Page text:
McWhorter LLC responds that it established the positive and negative criteria necessary for the use variance, the Board's resolution was legally sufficient, and the Board did not engage in de facto zoning by variance, as evidenced by the Governing Body's election not to exercise its opportunity to review the variance.

The Board argues its grant of the variance is entitled to a presumption of validity, which has not been overcome. The City of Newark argues its Zoning Board's decision was fully supported by the evidence and there is no basis for upsetting the use variance.

We apply the same standard as the Law Division when reviewing a zoning board's decision to grant or deny a variance. Bressman v. Gash, 131 N.J. 517, 529 (1993); D. Lobi Enters., Inc. v. Planning/Zoning Bd. of Sea Bright, 408 N.J. Super. 345, 360 (App. Div. 2009). We will uphold a board's decision to grant a use variance if the "board's decision comports with the statutory criteria and is founded on adequate evidence." Burbridge v. Mine Hill, 117 N.J. 376, 385 (1990) (citation omitted).

Our review of a zoning board's decision to grant or deny a variance is deferential. Price v. Himeji, LLC, 214 N.J. 263, 285 (2013). This is so because zoning boards have "peculiar knowledge of local conditions [and] must be allowed wide latitude in their delegated discretion." Jock v. Zoning Bd. of Adjustment, 184 N.J. 562, 597 (2005).

Nevertheless, "[v]ariances to allow new nonconforming uses should be granted only sparingly and with great caution since they tend to impair sound zoning." Burbridge, supra, 117 N.J. at 385 (alteration in original) (quoting Kohl v. Mayor & Council of Fair Lawn, 50 N.J. 268, 275 (1967)). Thus, though deference is given to a zoning board's decision, "a reviewing court gives less deference to a grant than to a denial of a use variance." Saddle Brook Realty, LLC v. Twp. of Saddle Brook Zoning Bd. of Adjustment, 388 N.J. Super. 67, 75 (App. Div. 2006) (citing Funeral Home Mgmt., Inc. v. Basralian, 319 N.J. Super. 200, 208 (App. Div. 1999)). When "reviewing the grant of a use variance, a court must consider whether a zoning board of adjustment 'in the guise of a variance proceeding, [has] usurp[ed] the legislative power reserved to the governing body of the municipality to amend or revise the [zoning] plan.'" Ibid. (alterations in original) (quoting Vidal v. Lisanti Foods, Inc., 292 N.J. Super. 555, 561 (App. Div. 1996)).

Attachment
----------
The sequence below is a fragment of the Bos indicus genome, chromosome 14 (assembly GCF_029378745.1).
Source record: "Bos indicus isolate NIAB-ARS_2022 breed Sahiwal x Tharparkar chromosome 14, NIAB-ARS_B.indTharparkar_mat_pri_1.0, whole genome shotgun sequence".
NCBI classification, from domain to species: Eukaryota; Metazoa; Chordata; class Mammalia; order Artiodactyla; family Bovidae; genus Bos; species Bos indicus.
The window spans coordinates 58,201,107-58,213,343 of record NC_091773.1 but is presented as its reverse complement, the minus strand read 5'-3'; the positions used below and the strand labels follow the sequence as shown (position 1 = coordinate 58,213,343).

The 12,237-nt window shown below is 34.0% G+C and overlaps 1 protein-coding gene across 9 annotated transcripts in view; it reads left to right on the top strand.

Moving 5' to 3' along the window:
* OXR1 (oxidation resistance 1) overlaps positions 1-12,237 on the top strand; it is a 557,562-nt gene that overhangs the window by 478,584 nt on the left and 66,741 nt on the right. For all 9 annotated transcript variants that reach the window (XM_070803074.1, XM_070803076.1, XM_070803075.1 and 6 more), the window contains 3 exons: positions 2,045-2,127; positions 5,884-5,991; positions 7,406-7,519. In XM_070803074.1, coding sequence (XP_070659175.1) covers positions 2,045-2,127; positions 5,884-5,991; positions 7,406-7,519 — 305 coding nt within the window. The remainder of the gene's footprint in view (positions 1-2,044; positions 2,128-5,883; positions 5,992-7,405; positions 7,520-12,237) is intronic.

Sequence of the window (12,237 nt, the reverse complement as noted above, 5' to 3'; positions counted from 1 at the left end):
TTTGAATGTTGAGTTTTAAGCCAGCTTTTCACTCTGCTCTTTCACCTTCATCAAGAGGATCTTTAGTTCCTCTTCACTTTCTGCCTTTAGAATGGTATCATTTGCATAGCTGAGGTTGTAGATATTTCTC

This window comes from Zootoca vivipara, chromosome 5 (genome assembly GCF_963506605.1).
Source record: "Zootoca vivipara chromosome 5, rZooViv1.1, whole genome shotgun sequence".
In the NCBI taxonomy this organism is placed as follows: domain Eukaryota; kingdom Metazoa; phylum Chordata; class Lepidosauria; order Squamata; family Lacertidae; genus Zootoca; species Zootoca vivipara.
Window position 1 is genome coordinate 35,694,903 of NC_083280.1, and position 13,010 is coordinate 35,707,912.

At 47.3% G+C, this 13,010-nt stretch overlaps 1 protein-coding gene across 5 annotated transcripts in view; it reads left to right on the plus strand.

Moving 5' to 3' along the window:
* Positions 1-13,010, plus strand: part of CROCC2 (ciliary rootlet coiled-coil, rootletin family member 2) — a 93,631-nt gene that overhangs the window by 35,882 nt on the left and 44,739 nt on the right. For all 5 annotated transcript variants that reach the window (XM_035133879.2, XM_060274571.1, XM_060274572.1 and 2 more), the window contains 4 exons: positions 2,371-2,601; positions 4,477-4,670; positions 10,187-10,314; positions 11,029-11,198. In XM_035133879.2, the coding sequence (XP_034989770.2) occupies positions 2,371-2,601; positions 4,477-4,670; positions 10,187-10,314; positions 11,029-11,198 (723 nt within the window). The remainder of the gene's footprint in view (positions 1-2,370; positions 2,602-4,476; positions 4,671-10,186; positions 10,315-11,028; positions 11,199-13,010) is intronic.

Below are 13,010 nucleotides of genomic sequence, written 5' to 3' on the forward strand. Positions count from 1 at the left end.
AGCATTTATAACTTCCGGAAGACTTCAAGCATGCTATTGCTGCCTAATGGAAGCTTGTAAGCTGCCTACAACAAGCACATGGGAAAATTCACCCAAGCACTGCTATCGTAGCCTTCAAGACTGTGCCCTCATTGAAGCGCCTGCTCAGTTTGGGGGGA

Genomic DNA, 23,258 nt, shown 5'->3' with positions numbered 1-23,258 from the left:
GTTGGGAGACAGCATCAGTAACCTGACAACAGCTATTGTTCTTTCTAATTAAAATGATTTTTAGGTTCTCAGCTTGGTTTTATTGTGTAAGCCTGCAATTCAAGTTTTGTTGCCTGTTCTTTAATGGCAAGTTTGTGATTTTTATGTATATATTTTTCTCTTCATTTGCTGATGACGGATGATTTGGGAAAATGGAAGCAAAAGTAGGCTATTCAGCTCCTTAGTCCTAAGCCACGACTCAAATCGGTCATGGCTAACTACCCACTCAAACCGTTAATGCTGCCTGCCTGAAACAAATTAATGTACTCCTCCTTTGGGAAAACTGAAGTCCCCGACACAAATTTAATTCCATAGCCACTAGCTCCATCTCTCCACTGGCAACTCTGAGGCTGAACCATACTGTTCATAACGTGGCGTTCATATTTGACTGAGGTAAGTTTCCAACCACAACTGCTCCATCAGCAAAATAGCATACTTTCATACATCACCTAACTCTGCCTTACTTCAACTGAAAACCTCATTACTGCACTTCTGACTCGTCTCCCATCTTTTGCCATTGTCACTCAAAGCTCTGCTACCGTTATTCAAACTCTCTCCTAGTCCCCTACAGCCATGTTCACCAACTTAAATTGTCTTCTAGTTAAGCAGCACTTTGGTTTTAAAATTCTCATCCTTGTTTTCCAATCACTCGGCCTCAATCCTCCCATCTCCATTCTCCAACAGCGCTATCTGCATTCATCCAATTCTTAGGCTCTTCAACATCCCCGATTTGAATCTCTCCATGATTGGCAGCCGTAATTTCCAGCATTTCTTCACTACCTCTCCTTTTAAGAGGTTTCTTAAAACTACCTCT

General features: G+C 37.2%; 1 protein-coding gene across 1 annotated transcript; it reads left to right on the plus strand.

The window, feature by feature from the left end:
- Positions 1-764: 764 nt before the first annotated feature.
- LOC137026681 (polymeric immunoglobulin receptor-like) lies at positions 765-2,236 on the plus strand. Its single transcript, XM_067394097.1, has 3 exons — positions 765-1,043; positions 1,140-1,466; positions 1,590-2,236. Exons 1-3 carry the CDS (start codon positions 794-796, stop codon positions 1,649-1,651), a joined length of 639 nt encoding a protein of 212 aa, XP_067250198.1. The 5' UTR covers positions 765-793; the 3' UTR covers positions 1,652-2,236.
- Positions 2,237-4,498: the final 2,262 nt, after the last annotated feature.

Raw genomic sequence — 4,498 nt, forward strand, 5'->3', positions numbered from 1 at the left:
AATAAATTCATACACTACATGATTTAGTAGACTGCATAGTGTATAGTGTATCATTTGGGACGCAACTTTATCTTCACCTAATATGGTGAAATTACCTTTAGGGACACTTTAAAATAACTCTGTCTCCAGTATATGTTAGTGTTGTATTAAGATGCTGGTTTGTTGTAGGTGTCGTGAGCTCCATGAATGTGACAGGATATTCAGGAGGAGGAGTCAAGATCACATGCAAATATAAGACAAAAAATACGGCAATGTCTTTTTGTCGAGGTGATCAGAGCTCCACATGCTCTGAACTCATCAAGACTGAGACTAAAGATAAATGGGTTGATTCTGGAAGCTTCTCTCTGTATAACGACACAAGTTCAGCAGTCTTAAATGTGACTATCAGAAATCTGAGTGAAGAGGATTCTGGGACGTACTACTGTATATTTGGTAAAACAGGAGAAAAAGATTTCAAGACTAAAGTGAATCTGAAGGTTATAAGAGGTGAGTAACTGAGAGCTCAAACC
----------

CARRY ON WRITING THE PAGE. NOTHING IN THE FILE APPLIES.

Zoning boards of adjustment are delegated the power to grant a variance "[i]n particular cases and for special reasons" commonly referred to as the positive criteria provided an applicant shows that "such variance or other relief can be granted without substantial detriment to the public good and will not substantially impair the intent and the purpose of the zone plan and zoning ordinance" commonly referred to as the negative criteria. N.J.S.A. 40:55D-70(d). Concerning the positive criteria,

[o]ur case law recognizes three categories of circumstances in which the "special reasons" required for a use variance may be found: (1) where the proposed use inherently serves the public good, such as a school, hospital or public housing facility, see Sica v. Bd. of Adjustment of Wall, 127 N.J. 152, 159-60 (1992); (2) where the property owner would suffer "undue hardship" if compelled to use the property in conformity with the permitted uses in the zone, see Medici v. BPR Co., 107 N.J. 1, 17 n.9 (1987); and (3) where the use would serve the general welfare because "the proposed site is particularly suitable for the proposed use."

Smart SMR, [Inc. v. Borough of Fair Lawn Bd. of Adjustment,] 152 N.J. [309,] 323 [(1998)] (quoting Medici, supra, 107 N.J. at 4).

[Saddle Brook Realty, supra, 388 N.J. Super. at 76.]